Cortical neuronal mechanisms in flutter-vibration studied in unanesthetized monkeys. Neuronal periodicity and frequency discrimination

Cortical neuronal mechanisms in flutter-vibration studied in unanesthetized monkeys. Neuronal... in Flutter-Vibration Neuronal in Unanesthetized Monkeys. and WILLIAM The Johns Discrimination H. TALBOT, University VERNON B. MOUNTCASTLE, AND JUHANI HYVPiRINEN Department Baltimore, of Physiology, Mary/nrad 21205 HIDE0 SchooZ of SAKATA, Aledicine, Hopkins THE AIM of the program of research of which the present work is a part is to understand the neural mechanisms in somatic sensation, the latter considered in terms of the stimulus-response relations in the temporal as well as in the intensive and spatial domains. Earlier studies have shown that an approach of some heuristic and explanatory value is to compare directly measures of the human performance when dealing with certain patterns of stimuli-in detection, recognition, discrimination, and scaling-with the neural events elicited by those same stimuli in the somatic afferent system of monkeys (18). This was done, for example, in a study of the sense of fluttervibration (32). Oscillating mechanical stimuli were delivered to the glabrous skin of the hands of human subjects, and the threshold detection function established over the range of frequencies to which humans are sensitive. Exactly similar stimuli were delivered to the glabrous skin of monkeys’ hands while recording the electrical signs of the trains of impulses evoked by them in http://www.deepdyve.com/assets/images/DeepDyve-Logo-lg.png Journal of Neurophysiology The American Physiological Society

Cortical neuronal mechanisms in flutter-vibration studied in unanesthetized monkeys. Neuronal periodicity and frequency discrimination

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Publisher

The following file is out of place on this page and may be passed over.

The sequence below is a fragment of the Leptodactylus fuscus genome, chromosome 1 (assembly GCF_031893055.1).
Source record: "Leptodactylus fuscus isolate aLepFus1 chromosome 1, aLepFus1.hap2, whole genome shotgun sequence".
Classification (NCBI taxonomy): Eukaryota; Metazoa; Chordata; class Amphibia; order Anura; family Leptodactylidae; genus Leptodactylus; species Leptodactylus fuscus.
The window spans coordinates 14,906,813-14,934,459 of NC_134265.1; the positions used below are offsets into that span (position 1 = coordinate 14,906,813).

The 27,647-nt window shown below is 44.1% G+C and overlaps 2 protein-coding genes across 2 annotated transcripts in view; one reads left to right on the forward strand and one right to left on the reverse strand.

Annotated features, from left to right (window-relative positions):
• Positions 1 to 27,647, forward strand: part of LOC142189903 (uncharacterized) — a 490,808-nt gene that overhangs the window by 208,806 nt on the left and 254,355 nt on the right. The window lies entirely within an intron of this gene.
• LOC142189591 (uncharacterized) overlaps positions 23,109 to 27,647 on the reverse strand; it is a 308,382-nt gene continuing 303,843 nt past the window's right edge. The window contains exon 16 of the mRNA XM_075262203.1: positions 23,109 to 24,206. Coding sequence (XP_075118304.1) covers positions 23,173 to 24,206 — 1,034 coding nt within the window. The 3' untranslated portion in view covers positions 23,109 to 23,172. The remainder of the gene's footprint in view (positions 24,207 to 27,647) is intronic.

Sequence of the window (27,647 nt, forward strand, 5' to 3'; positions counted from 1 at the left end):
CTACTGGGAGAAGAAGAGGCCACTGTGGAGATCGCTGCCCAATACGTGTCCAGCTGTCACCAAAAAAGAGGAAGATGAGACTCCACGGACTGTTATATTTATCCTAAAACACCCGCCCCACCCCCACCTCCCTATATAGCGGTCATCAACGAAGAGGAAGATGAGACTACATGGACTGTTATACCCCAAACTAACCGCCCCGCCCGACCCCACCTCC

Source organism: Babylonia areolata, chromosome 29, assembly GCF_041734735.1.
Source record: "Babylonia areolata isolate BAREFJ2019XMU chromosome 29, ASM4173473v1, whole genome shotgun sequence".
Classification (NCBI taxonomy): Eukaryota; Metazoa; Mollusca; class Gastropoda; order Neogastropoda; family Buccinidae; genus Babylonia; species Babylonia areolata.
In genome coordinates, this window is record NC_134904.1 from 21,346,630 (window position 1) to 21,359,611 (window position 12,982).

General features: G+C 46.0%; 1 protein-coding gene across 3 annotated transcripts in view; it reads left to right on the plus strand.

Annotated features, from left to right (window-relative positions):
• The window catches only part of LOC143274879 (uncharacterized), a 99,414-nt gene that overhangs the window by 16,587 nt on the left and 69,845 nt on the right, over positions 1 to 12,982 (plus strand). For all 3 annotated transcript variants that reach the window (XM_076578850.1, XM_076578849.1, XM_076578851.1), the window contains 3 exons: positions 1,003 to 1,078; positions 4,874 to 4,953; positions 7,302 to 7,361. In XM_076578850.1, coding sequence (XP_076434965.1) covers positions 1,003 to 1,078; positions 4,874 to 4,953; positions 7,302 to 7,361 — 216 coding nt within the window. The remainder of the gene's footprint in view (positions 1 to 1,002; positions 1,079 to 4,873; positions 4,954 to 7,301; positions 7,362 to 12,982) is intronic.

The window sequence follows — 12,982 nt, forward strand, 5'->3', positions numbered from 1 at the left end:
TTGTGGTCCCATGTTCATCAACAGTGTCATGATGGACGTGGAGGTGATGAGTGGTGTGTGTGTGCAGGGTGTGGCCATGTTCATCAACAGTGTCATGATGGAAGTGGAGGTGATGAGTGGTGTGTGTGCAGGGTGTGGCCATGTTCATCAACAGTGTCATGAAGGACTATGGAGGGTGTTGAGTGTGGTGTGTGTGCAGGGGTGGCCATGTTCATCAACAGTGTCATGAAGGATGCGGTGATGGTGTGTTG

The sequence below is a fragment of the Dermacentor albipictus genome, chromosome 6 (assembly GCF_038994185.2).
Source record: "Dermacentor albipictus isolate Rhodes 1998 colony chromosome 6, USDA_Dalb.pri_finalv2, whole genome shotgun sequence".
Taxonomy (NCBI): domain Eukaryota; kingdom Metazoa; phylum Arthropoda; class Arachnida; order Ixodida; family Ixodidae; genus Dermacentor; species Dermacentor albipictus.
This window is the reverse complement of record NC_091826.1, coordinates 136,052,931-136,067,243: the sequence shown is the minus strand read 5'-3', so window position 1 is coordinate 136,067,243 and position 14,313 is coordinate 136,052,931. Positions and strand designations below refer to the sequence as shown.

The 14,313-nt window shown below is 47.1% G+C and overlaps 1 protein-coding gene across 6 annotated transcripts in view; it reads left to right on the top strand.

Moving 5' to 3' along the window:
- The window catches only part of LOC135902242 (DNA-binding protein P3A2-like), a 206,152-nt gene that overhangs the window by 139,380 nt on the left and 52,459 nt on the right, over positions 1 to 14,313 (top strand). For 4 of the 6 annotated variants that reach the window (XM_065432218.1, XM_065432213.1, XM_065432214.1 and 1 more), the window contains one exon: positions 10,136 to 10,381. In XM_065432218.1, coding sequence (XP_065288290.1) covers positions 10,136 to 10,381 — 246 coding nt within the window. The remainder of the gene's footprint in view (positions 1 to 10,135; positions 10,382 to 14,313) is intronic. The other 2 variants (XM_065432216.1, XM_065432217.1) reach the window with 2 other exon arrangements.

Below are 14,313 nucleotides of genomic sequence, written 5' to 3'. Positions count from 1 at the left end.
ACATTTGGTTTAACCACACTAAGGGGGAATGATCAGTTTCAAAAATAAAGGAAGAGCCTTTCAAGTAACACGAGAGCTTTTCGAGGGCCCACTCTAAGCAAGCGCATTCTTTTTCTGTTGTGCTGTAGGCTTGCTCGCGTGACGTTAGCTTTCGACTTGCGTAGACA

The American Physiological Society
Copyright
Copyright © 1969 the American Physiological Society
ISSN
0022-3077
eISSN
1522-1598
Publisher site
See Article on Publisher Site

Abstract

in Flutter-Vibration Neuronal in Unanesthetized Monkeys. and WILLIAM The Johns Discrimination H. TALBOT, University VERNON B. MOUNTCASTLE, AND JUHANI HYVPiRINEN Department Baltimore, of Physiology, Mary/nrad 21205 HIDE0 SchooZ of SAKATA, Aledicine, Hopkins THE AIM of the program of research of which the present work is a part is to understand the neural mechanisms in somatic sensation, the latter considered in terms of the stimulus-response relations in the temporal as well as in the intensive and spatial domains. Earlier studies have shown that an approach of some heuristic and explanatory value is to compare directly measures of the human performance when dealing with certain patterns of stimuli-in detection, recognition, discrimination, and scaling-with the neural events elicited by those same stimuli in the somatic afferent system of monkeys (18). This was done, for example, in a study of the sense of fluttervibration (32). Oscillating mechanical stimuli were delivered to the glabrous skin of the hands of human subjects, and the threshold detection function established over the range of frequencies to which humans are sensitive. Exactly similar stimuli were delivered to the glabrous skin of monkeys’ hands while recording the electrical signs of the trains of impulses evoked by them in

Journal

Journal of NeurophysiologyThe American Physiological Society

Published: May 1, 1969

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